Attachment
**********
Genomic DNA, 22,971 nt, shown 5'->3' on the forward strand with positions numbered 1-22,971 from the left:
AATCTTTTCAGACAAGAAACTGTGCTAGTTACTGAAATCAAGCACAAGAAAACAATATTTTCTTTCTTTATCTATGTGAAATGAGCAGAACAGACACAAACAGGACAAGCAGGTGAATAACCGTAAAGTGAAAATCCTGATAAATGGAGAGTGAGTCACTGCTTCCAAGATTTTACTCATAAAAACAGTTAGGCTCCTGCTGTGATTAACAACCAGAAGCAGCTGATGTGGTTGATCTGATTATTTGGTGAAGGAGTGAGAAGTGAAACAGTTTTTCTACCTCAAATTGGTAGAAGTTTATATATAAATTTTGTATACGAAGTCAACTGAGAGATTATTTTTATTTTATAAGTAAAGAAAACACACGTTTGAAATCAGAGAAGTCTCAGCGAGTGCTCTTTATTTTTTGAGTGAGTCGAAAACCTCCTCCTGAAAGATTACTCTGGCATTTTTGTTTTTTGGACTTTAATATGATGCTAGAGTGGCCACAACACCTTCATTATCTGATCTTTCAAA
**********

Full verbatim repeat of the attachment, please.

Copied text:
Genomic DNA, 22,971 nt, shown 5'->3' on the forward strand with positions numbered 1-22,971 from the left:
AATCTTTTCAGACAAGAAACTGTGCTAGTTACTGAAATCAAGCACAAGAAAACAATATTTTCTTTCTTTATCTATGTGAAATGAGCAGAACAGACACAAACAGGACAAGCAGGTGAATAACCGTAAAGTGAAAATCCTGATAAATGGAGAGTGAGTCACTGCTTCCAAGATTTTACTCATAAAAACAGTTAGGCTCCTGCTGTGATTAACAACCAGAAGCAGCTGATGTGGTTGATCTGATTATTTGGTGAAGGAGTGAGAAGTGAAACAGTTTTTCTACCTCAAATTGGTAGAAGTTTATATATAAATTTTGTATACGAAGTCAACTGAGAGATTATTTTTATTTTATAAGTAAAGAAAACACACGTTTGAAATCAGAGAAGTCTCAGCGAGTGCTCTTTATTTTTTGAGTGAGTCGAAAACCTCCTCCTGAAAGATTACTCTGGCATTTTTGTTTTTTGGACTTTAATATGATGCTAGAGTGGCCACAACACCTTCATTATCTGATCTTTCAAA